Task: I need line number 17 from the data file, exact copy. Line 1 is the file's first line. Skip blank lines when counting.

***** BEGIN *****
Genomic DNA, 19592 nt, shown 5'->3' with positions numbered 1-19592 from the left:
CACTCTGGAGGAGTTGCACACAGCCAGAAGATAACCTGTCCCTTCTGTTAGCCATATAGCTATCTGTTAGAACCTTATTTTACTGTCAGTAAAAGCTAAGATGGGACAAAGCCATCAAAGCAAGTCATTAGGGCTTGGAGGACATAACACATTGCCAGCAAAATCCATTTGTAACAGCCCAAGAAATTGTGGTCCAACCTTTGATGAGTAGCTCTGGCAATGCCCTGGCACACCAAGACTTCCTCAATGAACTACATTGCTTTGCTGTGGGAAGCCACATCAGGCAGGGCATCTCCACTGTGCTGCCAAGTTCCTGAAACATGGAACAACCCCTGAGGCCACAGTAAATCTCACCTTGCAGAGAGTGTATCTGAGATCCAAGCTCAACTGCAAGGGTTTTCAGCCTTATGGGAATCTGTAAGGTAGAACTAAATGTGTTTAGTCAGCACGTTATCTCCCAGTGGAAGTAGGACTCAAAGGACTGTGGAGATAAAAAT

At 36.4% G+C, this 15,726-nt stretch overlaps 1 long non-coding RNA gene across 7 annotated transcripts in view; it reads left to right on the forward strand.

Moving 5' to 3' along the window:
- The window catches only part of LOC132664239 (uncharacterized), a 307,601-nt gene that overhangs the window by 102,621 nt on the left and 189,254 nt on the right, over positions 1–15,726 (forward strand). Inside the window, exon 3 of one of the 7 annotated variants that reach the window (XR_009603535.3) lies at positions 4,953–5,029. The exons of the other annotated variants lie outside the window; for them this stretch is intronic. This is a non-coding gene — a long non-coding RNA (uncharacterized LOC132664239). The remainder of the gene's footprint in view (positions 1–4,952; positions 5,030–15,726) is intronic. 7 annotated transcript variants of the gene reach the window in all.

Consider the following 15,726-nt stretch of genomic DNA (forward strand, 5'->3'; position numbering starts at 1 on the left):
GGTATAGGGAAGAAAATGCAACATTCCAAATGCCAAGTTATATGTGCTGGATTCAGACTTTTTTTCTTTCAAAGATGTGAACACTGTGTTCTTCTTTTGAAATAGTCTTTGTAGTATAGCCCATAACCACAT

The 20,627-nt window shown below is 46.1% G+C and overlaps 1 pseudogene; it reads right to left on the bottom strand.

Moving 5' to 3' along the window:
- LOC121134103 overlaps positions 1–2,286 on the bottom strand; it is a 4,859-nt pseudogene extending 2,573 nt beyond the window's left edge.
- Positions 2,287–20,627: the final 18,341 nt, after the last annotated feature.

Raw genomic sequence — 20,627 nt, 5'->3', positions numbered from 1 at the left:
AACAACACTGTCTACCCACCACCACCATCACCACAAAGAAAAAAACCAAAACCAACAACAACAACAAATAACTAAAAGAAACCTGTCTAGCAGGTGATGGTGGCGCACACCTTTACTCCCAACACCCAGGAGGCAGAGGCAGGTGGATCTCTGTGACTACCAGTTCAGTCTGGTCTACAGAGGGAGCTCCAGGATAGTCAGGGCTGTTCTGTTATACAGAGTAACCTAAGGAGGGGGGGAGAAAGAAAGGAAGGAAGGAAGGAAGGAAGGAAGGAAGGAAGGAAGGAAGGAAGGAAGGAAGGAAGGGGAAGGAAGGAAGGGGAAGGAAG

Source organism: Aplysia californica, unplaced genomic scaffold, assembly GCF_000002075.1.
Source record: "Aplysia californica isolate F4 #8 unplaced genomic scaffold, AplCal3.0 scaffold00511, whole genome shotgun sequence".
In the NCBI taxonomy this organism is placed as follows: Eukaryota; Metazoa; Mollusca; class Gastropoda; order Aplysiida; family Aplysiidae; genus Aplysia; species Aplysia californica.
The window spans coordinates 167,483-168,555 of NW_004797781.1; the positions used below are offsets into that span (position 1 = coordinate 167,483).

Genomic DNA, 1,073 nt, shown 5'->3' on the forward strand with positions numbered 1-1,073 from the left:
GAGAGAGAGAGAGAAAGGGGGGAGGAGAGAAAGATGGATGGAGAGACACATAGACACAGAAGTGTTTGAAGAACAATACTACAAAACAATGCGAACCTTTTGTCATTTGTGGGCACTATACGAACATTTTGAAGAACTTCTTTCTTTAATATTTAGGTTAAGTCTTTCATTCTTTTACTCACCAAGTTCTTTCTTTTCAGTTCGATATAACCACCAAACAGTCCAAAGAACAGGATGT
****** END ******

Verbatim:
The window spans coordinates 167,483-168,555 of NW_004797781.1; the positions used below are offsets into that span (position 1 = coordinate 167,483).